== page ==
Wanderlust: On the road to self-discovery

It's 10 a.m. and an eatery at the New Delhi Railway Station is bursting at seams with travellers. Nishant Sinha, 23, is slurping his morning cuppa, thrilled as he sets out on his maiden sojourn to the mighty Himalayas -- all by himself.

Sinha, fresh out of an engineering college in the capital, is amongst a growing breed of young Indian travellers who believe that a backpack is the best companion on a trip and travelling alone is the best way to explore yourself.

"On this trip, I don't have a plan. I just have my bag and will go wherever the road takes me. I believe it will be a journey full of learning," Sinha told IANS.

In India, travelling alone and backpacking have long been associated with hippies and gypsies. But Sinha disagrees.

"It's strange how people think it's not an Indian concept. The Indian history always has had stories of young students going to distant places for education and travel. The Indian sadhus are the ultimate backpackers," he says.

In any case, travelling alone without a plan seems to be a hard way of life. A shoestring budget doesn't help either. But travellers often brave it all.

"I am in college and students never have much money. But the wanderlust is too great. There's always a new discovery to be made," says Syed Rahman, a student at Jawaharlal Nehru University.

Rahman, 20, has already crisscrossed northern India in his two years of college life.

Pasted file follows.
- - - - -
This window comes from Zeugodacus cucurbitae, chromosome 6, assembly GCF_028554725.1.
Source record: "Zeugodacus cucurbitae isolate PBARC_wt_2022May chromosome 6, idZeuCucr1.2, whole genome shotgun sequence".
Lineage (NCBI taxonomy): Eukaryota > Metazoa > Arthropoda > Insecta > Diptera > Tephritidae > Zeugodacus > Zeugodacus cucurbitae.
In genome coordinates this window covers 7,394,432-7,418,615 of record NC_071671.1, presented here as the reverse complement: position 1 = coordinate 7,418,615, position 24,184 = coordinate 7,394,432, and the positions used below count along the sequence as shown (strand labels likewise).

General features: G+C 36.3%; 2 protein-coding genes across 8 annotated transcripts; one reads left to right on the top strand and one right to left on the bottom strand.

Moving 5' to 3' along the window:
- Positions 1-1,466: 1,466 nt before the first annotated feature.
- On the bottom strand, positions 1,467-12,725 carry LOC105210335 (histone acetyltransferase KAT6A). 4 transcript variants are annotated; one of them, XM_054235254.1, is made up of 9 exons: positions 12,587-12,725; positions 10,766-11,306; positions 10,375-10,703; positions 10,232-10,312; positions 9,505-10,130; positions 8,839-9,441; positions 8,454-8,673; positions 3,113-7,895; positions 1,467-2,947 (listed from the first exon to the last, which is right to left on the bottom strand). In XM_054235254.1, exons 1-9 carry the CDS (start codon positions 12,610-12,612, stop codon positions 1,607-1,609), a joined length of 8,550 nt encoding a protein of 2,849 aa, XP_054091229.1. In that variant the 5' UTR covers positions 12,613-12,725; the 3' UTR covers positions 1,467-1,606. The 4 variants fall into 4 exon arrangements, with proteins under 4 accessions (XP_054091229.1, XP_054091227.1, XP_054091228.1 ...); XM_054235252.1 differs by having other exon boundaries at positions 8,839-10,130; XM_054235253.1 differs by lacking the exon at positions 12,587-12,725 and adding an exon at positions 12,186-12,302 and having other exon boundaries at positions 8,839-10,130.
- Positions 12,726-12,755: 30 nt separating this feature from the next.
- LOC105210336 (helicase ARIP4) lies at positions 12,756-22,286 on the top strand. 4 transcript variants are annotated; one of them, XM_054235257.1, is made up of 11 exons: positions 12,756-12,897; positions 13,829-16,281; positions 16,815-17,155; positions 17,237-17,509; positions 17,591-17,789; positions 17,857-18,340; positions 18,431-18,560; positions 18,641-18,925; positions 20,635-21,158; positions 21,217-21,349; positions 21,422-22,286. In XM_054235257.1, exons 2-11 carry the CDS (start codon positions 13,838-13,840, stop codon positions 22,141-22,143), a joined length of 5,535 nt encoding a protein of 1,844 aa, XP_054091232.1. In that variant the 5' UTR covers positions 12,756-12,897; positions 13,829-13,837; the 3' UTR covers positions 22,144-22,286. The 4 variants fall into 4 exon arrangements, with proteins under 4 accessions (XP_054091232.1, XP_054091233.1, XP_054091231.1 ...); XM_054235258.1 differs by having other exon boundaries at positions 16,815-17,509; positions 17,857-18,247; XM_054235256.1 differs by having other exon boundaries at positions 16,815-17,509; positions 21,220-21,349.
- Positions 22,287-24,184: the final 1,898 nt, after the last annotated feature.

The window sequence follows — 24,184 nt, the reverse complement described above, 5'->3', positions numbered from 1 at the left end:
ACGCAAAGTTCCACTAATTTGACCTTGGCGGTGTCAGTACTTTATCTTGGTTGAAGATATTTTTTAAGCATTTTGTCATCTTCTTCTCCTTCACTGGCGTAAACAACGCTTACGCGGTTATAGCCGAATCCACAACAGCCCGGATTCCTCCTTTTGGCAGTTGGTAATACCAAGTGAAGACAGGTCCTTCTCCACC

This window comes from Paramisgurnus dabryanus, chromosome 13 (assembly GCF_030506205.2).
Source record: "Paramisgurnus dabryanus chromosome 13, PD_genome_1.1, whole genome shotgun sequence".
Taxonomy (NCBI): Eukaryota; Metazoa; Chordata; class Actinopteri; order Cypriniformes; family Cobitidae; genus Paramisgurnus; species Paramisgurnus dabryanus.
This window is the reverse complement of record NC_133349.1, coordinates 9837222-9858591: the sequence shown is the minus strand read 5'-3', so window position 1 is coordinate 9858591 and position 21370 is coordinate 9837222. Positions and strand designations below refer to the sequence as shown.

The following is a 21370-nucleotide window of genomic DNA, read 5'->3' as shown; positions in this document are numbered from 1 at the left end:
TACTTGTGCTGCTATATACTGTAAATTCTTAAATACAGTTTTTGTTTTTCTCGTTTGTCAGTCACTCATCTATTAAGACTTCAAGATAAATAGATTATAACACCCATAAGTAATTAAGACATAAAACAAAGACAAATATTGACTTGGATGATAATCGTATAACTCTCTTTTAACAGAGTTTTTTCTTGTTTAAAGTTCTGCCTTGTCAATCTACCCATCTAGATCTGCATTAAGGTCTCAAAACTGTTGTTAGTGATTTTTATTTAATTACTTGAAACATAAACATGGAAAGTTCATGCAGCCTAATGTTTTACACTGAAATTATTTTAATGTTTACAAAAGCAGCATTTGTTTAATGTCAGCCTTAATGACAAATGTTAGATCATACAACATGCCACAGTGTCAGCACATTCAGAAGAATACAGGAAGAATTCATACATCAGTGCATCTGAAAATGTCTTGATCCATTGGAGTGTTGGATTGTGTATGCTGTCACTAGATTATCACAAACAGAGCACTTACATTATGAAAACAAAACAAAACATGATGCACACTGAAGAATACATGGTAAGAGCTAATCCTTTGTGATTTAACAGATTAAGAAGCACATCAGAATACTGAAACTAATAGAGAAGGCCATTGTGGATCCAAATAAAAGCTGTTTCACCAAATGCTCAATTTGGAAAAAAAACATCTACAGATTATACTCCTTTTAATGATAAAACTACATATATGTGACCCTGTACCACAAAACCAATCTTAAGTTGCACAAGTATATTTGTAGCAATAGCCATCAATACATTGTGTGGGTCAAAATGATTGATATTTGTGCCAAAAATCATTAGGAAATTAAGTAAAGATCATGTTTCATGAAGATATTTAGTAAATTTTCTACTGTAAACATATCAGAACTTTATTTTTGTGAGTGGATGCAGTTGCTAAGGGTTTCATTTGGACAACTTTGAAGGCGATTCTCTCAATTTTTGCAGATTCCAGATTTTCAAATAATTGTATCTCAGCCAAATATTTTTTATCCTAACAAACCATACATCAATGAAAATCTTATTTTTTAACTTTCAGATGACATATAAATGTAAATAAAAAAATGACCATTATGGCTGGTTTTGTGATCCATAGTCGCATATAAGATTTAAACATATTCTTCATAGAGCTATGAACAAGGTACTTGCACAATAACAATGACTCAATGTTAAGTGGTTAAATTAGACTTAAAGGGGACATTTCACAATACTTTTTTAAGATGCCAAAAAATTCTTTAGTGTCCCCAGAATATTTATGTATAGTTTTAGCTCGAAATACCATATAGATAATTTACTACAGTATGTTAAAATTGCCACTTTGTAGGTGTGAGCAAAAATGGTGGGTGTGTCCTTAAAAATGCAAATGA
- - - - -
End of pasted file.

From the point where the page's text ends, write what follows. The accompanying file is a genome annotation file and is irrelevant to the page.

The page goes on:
However, money is not the only issue. There is a lot of societal pressures when it comes to backpacking.

Prashant Teki, 27, has travelled extensively, often on a bike.

"In western countries, youngsters often take a year off to contemplate and find a direction in their lives. Often, this period includes a lot of travel but in India, the youngsters are often under huge pressure to take a job, earn money and start a family," Teki told IANS.

In Paharganj -- the backpacker hub of Delhi -- Dietrich Munz haggles with the autorickshaw driver. He's been coming to India for 37 years now and knows all about the swindling auto drivers.

Munz, 71, loves India. But the German isn't a typical tourist. An ascetic man, a small bag is all he carries and the last time he had a fixed plan in life was in the 1980s.

"I've been coming here since I was 34 and yet I am not done. This country has so much to offer to a traveller," Munz says.

He's happy how the trend's catching up in India and has caught the imagination of so many youngsters.

"Earlier, travelling alone was a largely western concept. But these days I see a lot of Indians treading the beaten path, often backpacking and even travelling alone," he says.

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